Coping with mid-year teacher burn-out
Nov. 4, 2022
Educators: We are a few months into the school year, and the feeling of being burned out is already creeping in for some of us, or is already in full effect. What are some things you can do to help ease the burden?
- Remember that learning is fun! Try to incorporate more hands-on activities that align with your lessons. Projects and interactive lessons can add a spark to your day and that of your students’! These tend to be more memorable for students, too.
- Find alternative ways to grade. Taking a load of papers to grade over the weekend can add unnecessary stress to the only time you get to wind down! Find alternative ways to grade during the school day. Use Google Forms to have the computer grade assignments for you, or have students grade each other’s work!
- Give yourself grace. Remind yourself that you are one person and can’t be perfect at everything. Educators tend to be so hard on themselves! Instead, prioritize your tasks and know that you may not get through everything in one day. We are flexible and differentiate for our students – we need to do the same with ourselves.
- Don’t be afraid to ask for help. Even if you have taught in the classroom for many years, it is not a sign of weakness to ask for help on something! Whether it is technology, curriculum, or new ways to manage behaviors, any educator (regardless of how long they have been teaching) can learn something new from a colleague! Sometimes what works with one class does not work with another, therefore it is always good to ask for new tips and ideas.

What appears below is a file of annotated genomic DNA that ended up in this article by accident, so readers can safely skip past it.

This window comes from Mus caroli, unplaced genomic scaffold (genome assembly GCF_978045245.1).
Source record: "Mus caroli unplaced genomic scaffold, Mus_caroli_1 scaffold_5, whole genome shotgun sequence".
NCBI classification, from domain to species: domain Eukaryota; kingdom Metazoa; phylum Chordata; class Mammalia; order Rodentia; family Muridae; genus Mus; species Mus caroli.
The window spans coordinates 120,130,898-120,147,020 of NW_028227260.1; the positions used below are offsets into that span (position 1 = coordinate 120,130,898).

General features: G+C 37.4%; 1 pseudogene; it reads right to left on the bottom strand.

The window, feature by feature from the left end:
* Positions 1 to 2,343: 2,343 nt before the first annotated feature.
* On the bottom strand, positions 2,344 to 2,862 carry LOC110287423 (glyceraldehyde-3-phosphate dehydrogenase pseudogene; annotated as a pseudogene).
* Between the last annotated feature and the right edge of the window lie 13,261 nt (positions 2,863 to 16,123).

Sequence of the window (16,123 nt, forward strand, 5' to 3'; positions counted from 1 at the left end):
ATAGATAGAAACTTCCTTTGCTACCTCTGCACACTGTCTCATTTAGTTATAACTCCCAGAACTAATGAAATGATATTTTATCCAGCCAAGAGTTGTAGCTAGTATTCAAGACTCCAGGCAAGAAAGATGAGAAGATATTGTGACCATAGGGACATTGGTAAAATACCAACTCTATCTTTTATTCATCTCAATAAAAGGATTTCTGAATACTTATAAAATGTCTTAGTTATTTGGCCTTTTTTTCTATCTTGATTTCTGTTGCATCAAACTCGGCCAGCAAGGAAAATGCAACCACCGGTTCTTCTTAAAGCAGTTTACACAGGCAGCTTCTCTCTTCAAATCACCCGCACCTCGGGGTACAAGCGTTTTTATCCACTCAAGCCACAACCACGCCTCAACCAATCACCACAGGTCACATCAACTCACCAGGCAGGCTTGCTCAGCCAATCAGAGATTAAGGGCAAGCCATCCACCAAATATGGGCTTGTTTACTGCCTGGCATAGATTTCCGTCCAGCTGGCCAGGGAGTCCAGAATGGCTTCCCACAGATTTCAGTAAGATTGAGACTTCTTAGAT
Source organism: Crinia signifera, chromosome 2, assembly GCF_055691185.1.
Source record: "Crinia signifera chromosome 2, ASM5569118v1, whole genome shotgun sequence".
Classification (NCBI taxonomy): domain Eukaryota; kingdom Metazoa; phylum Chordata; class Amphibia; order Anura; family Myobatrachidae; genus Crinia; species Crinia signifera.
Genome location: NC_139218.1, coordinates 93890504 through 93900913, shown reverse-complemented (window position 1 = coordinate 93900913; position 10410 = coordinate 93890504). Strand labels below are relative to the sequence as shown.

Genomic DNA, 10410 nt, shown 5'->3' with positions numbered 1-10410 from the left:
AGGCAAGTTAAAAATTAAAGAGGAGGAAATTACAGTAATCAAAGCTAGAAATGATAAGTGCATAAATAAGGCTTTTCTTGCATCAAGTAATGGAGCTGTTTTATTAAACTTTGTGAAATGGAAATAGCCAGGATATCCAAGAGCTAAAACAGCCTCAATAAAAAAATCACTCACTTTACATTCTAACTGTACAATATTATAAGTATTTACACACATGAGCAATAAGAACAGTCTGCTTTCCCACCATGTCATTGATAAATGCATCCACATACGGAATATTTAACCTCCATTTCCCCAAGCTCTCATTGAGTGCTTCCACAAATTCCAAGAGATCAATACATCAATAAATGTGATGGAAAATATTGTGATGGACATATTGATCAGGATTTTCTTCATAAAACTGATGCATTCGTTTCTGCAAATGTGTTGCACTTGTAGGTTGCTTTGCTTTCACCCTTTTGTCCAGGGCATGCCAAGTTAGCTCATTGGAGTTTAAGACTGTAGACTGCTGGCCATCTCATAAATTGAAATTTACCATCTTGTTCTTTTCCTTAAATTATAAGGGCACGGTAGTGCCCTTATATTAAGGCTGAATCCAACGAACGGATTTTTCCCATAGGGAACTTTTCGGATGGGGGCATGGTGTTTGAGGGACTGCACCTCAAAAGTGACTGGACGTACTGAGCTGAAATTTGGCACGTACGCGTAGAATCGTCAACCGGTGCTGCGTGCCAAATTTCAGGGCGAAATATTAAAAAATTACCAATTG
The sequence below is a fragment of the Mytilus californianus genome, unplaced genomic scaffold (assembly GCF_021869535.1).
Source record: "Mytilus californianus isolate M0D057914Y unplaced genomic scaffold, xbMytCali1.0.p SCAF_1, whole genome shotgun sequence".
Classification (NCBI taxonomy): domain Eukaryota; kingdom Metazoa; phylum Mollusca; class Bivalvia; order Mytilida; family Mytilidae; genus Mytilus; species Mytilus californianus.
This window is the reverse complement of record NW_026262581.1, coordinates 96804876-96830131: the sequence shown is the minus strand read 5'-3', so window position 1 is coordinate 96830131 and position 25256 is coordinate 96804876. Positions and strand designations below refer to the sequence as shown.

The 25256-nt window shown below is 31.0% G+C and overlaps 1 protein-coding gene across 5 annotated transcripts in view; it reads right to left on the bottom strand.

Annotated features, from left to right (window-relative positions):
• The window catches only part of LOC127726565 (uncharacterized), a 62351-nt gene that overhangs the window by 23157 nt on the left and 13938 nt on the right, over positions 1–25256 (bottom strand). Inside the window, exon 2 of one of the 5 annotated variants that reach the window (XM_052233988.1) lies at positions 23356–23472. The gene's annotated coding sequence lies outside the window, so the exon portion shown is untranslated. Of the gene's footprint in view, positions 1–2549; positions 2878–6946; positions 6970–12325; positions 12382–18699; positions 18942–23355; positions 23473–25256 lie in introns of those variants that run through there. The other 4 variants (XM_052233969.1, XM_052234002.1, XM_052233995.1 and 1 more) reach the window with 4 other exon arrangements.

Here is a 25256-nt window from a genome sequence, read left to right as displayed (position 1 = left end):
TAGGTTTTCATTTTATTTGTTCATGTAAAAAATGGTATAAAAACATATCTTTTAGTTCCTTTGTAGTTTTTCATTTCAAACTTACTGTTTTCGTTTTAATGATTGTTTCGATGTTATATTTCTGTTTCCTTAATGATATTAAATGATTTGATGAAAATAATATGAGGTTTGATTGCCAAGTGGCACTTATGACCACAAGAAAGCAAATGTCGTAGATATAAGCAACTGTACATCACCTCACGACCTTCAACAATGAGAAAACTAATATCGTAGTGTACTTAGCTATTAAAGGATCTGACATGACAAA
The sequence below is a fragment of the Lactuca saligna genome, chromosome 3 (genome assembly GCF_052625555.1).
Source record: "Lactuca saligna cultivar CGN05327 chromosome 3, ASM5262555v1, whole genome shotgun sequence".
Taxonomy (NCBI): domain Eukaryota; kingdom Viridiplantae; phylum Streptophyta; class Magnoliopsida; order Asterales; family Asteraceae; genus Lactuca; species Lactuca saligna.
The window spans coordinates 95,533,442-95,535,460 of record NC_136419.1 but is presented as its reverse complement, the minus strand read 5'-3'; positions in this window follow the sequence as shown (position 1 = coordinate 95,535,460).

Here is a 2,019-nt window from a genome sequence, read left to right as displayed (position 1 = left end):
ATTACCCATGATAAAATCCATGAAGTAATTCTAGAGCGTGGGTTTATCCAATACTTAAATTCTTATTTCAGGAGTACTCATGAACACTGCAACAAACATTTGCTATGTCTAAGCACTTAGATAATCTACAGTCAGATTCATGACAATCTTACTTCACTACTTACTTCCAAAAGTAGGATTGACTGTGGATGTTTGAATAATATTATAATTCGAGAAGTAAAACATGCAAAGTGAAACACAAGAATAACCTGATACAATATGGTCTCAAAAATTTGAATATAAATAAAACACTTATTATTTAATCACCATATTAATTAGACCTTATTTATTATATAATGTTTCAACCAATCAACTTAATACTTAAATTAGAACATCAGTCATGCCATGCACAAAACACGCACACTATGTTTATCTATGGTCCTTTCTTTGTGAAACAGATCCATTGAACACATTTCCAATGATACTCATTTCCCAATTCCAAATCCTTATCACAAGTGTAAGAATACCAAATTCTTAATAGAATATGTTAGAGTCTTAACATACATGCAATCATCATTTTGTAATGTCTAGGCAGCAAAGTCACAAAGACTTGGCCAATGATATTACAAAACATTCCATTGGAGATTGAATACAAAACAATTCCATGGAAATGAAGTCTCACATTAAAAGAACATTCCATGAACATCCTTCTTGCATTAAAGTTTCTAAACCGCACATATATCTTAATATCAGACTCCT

- Recharge. Go out of your way to plan a day or weekend where you don’t think about the classroom. It is not selfish! You can’t pour from an empty cup.
What are some things that help you cope with a burnout?
About the author
Marissa Will is the mother of two, Olivia (5) and Logan (3). Writing was her first passion: she’s a freelance writer and a Walter Cronkite School of Journalism and Mass Communication alumna. Will is currently educating the future leaders of tomorrow: She has spent the past eight years teaching third grade with a master’s degree in elementary education from Northern Arizona University-Yuma.